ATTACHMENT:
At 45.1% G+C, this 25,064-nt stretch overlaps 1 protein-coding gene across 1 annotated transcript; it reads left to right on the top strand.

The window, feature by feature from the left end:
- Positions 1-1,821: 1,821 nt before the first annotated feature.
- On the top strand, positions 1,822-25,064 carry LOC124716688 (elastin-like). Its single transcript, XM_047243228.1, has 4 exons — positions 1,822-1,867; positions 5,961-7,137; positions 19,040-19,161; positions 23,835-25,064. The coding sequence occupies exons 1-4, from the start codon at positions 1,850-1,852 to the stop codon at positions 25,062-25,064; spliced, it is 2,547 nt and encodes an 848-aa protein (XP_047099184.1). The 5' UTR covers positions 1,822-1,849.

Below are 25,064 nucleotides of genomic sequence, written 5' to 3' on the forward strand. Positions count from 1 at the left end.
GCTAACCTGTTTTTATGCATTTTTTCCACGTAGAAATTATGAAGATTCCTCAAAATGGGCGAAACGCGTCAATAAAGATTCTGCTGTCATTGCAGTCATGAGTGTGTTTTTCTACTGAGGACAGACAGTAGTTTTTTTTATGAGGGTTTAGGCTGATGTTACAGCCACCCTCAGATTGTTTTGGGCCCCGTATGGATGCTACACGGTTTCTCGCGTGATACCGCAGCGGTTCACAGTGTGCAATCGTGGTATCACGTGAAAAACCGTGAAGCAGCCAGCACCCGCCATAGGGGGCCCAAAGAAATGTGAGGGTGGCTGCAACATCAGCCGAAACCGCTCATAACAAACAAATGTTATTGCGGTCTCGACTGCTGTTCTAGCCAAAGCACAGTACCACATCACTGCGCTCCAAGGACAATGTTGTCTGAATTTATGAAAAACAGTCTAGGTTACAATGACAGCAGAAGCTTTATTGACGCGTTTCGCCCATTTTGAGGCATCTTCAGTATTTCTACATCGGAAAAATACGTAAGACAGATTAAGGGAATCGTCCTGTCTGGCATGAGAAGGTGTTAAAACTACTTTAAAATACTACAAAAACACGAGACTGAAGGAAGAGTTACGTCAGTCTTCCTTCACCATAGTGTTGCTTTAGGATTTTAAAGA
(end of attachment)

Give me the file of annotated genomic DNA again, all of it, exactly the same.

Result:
At 45.1% G+C, this 25,064-nt stretch overlaps 1 protein-coding gene across 1 annotated transcript; it reads left to right on the top strand.

The window, feature by feature from the left end:
- Positions 1-1,821: 1,821 nt before the first annotated feature.
- On the top strand, positions 1,822-25,064 carry LOC124716688 (elastin-like). Its single transcript, XM_047243228.1, has 4 exons — positions 1,822-1,867; positions 5,961-7,137; positions 19,040-19,161; positions 23,835-25,064. The coding sequence occupies exons 1-4, from the start codon at positions 1,850-1,852 to the stop codon at positions 25,062-25,064; spliced, it is 2,547 nt and encodes an 848-aa protein (XP_047099184.1). The 5' UTR covers positions 1,822-1,849.

Below are 25,064 nucleotides of genomic sequence, written 5' to 3' on the forward strand. Positions count from 1 at the left end.
GCTAACCTGTTTTTATGCATTTTTTCCACGTAGAAATTATGAAGATTCCTCAAAATGGGCGAAACGCGTCAATAAAGATTCTGCTGTCATTGCAGTCATGAGTGTGTTTTTCTACTGAGGACAGACAGTAGTTTTTTTTATGAGGGTTTAGGCTGATGTTACAGCCACCCTCAGATTGTTTTGGGCCCCGTATGGATGCTACACGGTTTCTCGCGTGATACCGCAGCGGTTCACAGTGTGCAATCGTGGTATCACGTGAAAAACCGTGAAGCAGCCAGCACCCGCCATAGGGGGCCCAAAGAAATGTGAGGGTGGCTGCAACATCAGCCGAAACCGCTCATAACAAACAAATGTTATTGCGGTCTCGACTGCTGTTCTAGCCAAAGCACAGTACCACATCACTGCGCTCCAAGGACAATGTTGTCTGAATTTATGAAAAACAGTCTAGGTTACAATGACAGCAGAAGCTTTATTGACGCGTTTCGCCCATTTTGAGGCATCTTCAGTATTTCTACATCGGAAAAATACGTAAGACAGATTAAGGGAATCGTCCTGTCTGGCATGAGAAGGTGTTAAAACTACTTTAAAATACTACAAAAACACGAGACTGAAGGAAGAGTTACGTCAGTCTTCCTTCACCATAGTGTTGCTTTAGGATTTTAAAGA